So, I was wondering, just how popular is the Workers’ Paradise among its hand-picked proletariat, that is, those able to pass the best family history, background, and loyalty screening the government of North Korea can manage? Not very, evidently:
A North Korean defector who escaped from an inter-Korean industrial complex in the border city of Kaesong where she was employed remains in a third country, a South Korean activist here said Wednesday.
The 27-year-old woman, whose identity was withheld for her safety, fled Kaesong in late September and has since asked for help to travel to South Korea, according to Kim Yong-hwa, who leads a Seoul-based civic group advocating for the human rights of North Korean defectors. [Yonhap]
Don’t worry. It’s just a matter of time before the National Intelligence Service leaks her name, address, and a list of her relatives to the Dong-A Ilbo.
If confirmed, it would be the first known defection from the industrial complex, where about 36,000 North Koreans are employed by dozens of South Korean factories operating under the tight control of authorities from Pyongyang. [….]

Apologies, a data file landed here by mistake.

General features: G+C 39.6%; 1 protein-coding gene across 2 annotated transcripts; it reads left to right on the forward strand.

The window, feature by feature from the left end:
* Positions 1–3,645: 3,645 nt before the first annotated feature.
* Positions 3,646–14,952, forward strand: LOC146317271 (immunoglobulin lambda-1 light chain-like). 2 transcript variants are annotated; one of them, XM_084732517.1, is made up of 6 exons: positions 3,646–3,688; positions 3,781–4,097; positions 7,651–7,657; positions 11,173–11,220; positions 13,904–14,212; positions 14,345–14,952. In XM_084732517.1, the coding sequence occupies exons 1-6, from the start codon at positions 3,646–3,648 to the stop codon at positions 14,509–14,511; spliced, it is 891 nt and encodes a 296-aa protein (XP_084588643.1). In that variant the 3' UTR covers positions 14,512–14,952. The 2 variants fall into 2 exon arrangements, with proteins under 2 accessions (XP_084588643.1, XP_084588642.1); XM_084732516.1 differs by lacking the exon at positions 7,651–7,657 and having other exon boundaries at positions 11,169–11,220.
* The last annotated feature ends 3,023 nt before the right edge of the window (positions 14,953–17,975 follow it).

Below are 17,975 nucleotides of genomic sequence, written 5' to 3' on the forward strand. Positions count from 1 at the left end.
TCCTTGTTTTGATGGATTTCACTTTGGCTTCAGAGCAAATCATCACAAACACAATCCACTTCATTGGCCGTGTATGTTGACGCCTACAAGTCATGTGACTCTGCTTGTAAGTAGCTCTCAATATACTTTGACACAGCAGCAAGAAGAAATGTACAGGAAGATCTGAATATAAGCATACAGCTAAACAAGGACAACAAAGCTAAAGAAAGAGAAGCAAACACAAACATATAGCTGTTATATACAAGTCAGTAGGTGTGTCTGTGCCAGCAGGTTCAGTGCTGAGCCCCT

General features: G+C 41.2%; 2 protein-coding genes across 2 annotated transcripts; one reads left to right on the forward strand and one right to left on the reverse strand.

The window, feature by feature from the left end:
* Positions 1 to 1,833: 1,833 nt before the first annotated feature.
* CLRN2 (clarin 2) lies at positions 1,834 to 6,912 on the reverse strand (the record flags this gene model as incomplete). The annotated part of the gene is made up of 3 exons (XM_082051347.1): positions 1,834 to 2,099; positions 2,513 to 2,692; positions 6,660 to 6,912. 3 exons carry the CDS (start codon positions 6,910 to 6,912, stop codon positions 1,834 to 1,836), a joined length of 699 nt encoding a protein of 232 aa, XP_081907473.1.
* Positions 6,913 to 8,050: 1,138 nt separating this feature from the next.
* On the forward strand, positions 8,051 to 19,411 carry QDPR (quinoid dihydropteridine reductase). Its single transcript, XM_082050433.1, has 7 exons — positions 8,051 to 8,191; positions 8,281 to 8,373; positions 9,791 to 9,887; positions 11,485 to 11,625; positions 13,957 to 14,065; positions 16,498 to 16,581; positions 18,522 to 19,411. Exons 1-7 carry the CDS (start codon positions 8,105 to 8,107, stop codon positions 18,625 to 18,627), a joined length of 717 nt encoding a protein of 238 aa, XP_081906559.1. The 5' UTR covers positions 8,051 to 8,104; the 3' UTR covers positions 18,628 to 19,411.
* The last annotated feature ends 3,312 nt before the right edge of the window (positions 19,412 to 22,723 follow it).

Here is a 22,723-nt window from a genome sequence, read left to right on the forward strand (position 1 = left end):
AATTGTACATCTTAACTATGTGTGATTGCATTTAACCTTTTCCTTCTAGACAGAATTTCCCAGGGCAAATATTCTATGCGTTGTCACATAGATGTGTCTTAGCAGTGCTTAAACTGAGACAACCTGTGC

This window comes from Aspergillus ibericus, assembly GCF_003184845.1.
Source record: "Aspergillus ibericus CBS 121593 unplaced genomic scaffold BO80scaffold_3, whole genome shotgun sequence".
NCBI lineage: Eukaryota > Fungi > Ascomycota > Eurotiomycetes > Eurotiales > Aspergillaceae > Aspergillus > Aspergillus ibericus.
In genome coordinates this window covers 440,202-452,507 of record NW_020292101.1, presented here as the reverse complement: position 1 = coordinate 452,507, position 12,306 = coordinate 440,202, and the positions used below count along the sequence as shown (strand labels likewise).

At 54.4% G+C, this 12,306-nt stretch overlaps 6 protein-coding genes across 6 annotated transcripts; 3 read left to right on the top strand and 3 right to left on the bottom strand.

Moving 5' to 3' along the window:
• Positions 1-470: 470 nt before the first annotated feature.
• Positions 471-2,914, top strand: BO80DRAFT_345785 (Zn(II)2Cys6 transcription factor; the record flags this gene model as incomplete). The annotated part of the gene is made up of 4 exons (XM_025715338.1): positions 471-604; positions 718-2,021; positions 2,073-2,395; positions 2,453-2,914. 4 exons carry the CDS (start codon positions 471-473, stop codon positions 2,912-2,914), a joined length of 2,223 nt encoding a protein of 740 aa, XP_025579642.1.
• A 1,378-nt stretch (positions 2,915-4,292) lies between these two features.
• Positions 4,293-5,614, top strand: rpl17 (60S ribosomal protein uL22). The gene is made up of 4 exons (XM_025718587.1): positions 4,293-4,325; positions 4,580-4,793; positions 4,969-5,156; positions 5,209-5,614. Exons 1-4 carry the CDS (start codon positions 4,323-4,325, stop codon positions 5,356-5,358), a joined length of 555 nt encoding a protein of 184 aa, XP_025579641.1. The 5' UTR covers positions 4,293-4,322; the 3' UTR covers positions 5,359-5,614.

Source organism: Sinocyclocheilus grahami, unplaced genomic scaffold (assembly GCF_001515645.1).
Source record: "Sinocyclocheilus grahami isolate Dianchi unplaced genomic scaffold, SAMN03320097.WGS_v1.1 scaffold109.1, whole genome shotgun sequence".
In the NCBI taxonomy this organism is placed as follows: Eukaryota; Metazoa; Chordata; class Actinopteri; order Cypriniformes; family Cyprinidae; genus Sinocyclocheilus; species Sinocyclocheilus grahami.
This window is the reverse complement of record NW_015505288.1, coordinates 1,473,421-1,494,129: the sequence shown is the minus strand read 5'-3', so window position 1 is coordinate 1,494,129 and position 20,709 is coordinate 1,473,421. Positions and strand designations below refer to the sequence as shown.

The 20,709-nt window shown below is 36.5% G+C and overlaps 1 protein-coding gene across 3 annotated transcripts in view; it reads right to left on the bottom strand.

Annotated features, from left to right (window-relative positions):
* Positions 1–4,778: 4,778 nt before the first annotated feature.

Exactly what motivated the woman to defect is not known, but Kim said she was apparently forced to choose between her marriage and her job, which earned her a relatively good salary in the impoverished nation.
The communist North bans female workers at Kaesong plants from getting married, a violation of their rights, Kim added. “(The young woman) is said to have gotten a warning once from the authorities over the matter,” he said. [emphasis mine]
I’ve been waiting to find out just how much of that much-touted $60 a month salary the workers at Kaesong actually get. Assuming the activists base the following on a debriefing of this woman, the answer is …
Kim says North Korea exploits its workers at Kaesong by giving them only US$2 out of their monthly wage of about US$60 paid by South Korean firms.
Not even the North Koreans can stop those winds of change when they’re a-blowin’. Yet somehow, I don’t think this is the sort of transformation that either Kim Jong Il, Roh Moo Hyun, or Comrade Chung had in mind when they set up this corporate gulag. The last kind of change they must have wanted was the kind that leads to people actually yearning for freedom, a living wage, and the rest of that “pursuit of happiness” crap. (Chung, of course, would have bundled her off to Camp 22 before the press ever got wind of this.)
This incident does not bode well for North Korean officialdom’s view of Kaesong. As an experiment, Kaesong is a lot like testing land mines with a pogo stick: confirmation of its success necessarily leads to its catastrophic destruction.
Ht: GI Korea